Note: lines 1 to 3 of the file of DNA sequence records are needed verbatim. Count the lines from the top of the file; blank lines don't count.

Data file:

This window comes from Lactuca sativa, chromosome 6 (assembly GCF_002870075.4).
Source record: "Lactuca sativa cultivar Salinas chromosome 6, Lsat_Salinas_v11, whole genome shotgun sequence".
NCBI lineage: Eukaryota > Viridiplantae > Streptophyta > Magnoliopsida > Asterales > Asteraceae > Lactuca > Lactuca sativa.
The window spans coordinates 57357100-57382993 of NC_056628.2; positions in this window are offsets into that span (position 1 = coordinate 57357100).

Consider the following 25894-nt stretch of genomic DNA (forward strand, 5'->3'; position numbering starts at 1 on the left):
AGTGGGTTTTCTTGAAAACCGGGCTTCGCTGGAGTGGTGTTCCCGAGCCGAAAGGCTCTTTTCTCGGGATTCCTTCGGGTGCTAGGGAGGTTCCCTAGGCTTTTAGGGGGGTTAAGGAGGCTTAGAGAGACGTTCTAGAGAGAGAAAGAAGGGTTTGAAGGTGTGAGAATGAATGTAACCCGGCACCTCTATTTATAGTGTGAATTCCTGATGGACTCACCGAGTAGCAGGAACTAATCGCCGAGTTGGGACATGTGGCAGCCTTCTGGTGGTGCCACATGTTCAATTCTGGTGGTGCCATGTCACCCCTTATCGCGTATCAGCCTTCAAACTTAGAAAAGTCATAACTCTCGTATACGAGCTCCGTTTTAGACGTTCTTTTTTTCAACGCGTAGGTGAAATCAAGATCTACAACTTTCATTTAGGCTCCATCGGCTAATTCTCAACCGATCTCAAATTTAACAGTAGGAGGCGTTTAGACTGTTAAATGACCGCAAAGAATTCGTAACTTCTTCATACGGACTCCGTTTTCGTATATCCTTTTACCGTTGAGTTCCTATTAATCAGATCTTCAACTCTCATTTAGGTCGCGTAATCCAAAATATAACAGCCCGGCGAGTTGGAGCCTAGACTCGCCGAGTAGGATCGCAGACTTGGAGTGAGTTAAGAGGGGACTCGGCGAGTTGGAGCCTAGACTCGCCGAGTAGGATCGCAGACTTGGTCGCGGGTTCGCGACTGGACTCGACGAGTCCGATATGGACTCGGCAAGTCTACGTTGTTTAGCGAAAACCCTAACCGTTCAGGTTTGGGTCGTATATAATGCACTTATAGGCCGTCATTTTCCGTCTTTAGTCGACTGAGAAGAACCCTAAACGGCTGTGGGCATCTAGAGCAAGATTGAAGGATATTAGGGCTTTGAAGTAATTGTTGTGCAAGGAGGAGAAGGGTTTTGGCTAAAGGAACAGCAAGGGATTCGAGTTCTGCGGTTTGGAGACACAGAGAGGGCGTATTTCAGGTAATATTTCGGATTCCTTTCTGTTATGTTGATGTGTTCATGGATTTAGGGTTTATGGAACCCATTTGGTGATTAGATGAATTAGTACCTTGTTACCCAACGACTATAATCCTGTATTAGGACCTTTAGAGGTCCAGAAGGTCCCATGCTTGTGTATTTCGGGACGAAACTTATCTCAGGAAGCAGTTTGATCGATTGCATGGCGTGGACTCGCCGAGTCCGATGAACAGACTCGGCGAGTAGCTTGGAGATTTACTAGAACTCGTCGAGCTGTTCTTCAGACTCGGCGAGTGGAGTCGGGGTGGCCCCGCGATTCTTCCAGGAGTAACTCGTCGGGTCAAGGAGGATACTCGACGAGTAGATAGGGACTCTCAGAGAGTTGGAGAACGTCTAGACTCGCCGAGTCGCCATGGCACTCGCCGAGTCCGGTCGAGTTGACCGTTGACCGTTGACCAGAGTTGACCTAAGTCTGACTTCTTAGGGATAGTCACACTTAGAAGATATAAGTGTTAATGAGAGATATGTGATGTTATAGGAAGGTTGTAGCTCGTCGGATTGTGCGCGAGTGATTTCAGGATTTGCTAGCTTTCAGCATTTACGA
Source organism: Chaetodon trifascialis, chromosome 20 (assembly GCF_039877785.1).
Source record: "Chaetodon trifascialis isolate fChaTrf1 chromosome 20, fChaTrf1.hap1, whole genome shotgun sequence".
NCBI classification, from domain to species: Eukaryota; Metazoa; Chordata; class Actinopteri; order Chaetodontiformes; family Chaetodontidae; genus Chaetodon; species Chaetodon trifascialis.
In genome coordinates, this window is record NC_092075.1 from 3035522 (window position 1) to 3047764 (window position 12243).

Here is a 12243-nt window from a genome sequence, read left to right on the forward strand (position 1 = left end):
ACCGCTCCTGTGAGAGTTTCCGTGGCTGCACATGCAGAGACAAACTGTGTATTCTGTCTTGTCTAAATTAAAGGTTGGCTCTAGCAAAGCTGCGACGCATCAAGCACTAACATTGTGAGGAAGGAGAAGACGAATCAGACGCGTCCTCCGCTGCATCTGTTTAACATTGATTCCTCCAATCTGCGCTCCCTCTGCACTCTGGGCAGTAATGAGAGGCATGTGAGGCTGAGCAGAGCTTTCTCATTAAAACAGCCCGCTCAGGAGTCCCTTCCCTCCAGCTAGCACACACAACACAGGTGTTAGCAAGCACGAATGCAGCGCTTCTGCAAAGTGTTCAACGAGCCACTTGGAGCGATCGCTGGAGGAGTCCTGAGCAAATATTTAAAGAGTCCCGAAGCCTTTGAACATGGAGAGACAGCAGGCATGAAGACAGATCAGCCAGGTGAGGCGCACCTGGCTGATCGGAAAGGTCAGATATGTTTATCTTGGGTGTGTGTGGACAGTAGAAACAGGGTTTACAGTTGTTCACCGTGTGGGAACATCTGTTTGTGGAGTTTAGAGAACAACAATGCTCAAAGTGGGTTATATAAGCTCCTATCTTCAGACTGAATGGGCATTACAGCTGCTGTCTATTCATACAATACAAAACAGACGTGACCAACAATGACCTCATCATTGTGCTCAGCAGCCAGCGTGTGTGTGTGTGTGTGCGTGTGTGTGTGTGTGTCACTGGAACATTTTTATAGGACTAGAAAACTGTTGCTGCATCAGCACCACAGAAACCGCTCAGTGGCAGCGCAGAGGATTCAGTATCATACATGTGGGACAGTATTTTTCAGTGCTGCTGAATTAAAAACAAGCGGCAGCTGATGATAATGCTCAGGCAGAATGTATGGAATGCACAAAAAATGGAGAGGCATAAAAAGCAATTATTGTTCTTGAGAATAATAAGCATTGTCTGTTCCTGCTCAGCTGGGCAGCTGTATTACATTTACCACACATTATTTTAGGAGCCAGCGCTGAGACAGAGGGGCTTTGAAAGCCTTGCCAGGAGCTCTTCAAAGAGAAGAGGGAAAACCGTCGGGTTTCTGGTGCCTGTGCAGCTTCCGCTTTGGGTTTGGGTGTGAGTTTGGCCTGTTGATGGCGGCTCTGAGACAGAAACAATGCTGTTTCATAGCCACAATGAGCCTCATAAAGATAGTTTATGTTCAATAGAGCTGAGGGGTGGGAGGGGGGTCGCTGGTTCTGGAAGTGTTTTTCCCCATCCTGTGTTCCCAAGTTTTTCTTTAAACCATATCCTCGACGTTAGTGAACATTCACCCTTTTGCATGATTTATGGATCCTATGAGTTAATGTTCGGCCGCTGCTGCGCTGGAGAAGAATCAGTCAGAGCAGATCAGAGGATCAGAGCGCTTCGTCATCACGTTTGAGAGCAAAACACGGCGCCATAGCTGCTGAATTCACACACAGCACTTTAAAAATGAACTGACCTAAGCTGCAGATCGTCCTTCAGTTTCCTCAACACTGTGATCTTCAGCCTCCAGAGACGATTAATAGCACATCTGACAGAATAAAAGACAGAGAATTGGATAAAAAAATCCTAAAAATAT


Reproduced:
This window comes from Lactuca sativa, chromosome 6 (assembly GCF_002870075.4).
Source record: "Lactuca sativa cultivar Salinas chromosome 6, Lsat_Salinas_v11, whole genome shotgun sequence".
NCBI lineage: Eukaryota > Viridiplantae > Streptophyta > Magnoliopsida > Asterales > Asteraceae > Lactuca > Lactuca sativa.